Change Incubators

When a large institution like the City University of New York looks to pilot significant change, they set up new structures rather than challenge the existing ones. These new structures serve the purpose of “incubators for change” within the larger university. For example, when online programs needed to be expeditiously rolled out, the School of Professional Studies was used to initiate the CUNY Online B.A. programs rather than attempt online programs at one of the 20 campuses. The reason is clear. The SPS online programs, like the exemplary Honors College, and innovative New Community College all needed more flexible and nimble governance/ organizational structures to successfully innovate.

What type of nimble structures or policies are needed for change? For example, all SPS faculty, whether they teach full-time at other CUNY schools, are considered adjuncts. Colloquial online faculty replaced a traditional faculty Senate in terms of governance. Such colloquial faculty are usually the ones advocating for and teaching online courses and are typically more open to change than their respective colleagues on campus. These and other changes in policies and governance foster SPS innovation which may develop without the constraints of faculty, unions and other stakeholders’ objections.  The lesson here, if you want to innovate, do it in the margins, not on the main stage.

Marginal Change

True innovation in teaching challenges existing policies or programs, and as such, will be resisted by those impacted by the change.  We see this in any discussion about online learning. The first question asked is,  “Will online negatively impact, or even displace, the existing faculty?” If faculty perceive online as a threat, they will resist it, undermine it, disparage it–all prior to experiencing the realities of online learning. Studies (see references below) consistently show that faculty who have not taught online are the most adverse to online learning. In contrast, for the many academics that have embraced hybrid/online learning, many report that their teaching has improved and even their enthusiasm for the profession has been enhanced.

At institutions with a long history of management and union discord, or those with a range of stakeholders in a decentralized organizational structure, change will not happen quickly, only incrementally at best. A variety of stakeholders must be consulted to get anything done, and invariably this process gets bogged down into a “what’s in it for me” mentality that ensures endless debate and postponed actions. In this type of institution, change can be “piloted” or be deemed “experimental” in an attempt to marginalize its impact on campus.  Without strong advocates for change at all levels of the institutional hierarchy, there will not be sufficient momentum to overcome the inevitable obstacles, hence relegating change to the margins of the institution.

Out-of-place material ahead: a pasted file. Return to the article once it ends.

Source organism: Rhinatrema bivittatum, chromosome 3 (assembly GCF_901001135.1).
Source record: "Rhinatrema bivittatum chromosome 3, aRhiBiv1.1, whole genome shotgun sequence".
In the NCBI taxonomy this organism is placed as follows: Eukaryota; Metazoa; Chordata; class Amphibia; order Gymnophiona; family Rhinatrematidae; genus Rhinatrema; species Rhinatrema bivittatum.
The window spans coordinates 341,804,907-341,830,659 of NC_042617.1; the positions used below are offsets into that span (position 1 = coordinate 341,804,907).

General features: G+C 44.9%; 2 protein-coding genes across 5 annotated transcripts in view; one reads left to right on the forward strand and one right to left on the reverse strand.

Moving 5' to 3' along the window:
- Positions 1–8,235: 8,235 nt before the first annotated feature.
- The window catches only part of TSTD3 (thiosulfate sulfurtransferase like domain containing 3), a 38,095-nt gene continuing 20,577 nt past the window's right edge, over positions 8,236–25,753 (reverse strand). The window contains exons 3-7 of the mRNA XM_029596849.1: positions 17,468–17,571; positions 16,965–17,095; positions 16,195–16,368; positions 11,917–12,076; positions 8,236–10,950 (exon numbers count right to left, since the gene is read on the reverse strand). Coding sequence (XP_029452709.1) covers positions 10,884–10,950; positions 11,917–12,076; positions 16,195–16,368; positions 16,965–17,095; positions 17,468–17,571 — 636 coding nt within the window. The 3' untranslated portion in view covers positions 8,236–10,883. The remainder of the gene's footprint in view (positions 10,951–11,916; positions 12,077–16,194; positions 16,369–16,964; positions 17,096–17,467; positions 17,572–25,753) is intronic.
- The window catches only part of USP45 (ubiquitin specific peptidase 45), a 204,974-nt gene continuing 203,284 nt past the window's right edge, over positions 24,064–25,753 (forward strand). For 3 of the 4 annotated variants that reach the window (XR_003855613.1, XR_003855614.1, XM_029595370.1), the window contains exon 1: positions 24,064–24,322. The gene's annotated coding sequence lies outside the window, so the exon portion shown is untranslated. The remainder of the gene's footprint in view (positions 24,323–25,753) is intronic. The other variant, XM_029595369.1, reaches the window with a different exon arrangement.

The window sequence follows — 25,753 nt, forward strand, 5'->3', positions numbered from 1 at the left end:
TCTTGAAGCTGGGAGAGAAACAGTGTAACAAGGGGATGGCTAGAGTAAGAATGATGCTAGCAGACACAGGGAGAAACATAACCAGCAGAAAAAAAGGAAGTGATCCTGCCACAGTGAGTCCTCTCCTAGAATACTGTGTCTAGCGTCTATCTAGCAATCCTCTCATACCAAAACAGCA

Technology as Change Agent

Christensen’s concept of “disruptive technology” is worthwhile to consider in this context. Certainly teaching modes have been impacted by a host of technologies over the years including course management systems, video and web-conferencing, student response systems (aka clickers), blogs and wikis, presentation software, and a plethora of other technologies.  In the past decade, hybrid and online learning have become mainstays in the higher education landscape, but not equally across institutions. Alas, CUNY has allowed its online focus to be carried primarily by one college, namely the School of Professional Studies.  Although every CUNY campus has hybrid and online offerings as part of their pedagogical mix, entire online programs are only implemented at this one campus among the 24 within CUNY. The one exception to this rule will be a new online degree program for John Jay College which is being developed for a rollout in the fall of 2014.

In closing, I believe CUNY needs to develop more incubators for change on all campuses — involving entire online programs, not merely dispersed courses. SUNY, our sister institution in New York, has been doing a better job of incorporating technology innovation at the core of its educational agenda (future blog post on this) in terms of online strategic planning and rolling out online programs across all SUNY campuses. As I’ve written in the past, a centralized CUNY office of online would be a first step toward incorporating a CUNY-wide plan of action for online learning and technology innovation. Ultimately, if we are serious at CUNY about imparting 21st century technology skills to our students, we need institutional structures that put innovation at the center of university planning, not at the periphery.


Allen, I.E., Seaman, J., Lederman, D., & Jaschik, S., (August, 2012), “Digital Faculty: Professors, Teaching and Technology, 2012,” Inside Higher Ed and The Babson Group. Retrieved from:

Bacow, L. et al, (May 2012) “Barriers to Adoption of Online Learning Systems in U.S. Higher Education,” ITHAKA S+R, Retrieved from:

Christensen, Clayton M. (1997), The Innovators Dilemma: When new technologies cause great firms to fail, Boston, Massachusetts, USAHarvard University Press.

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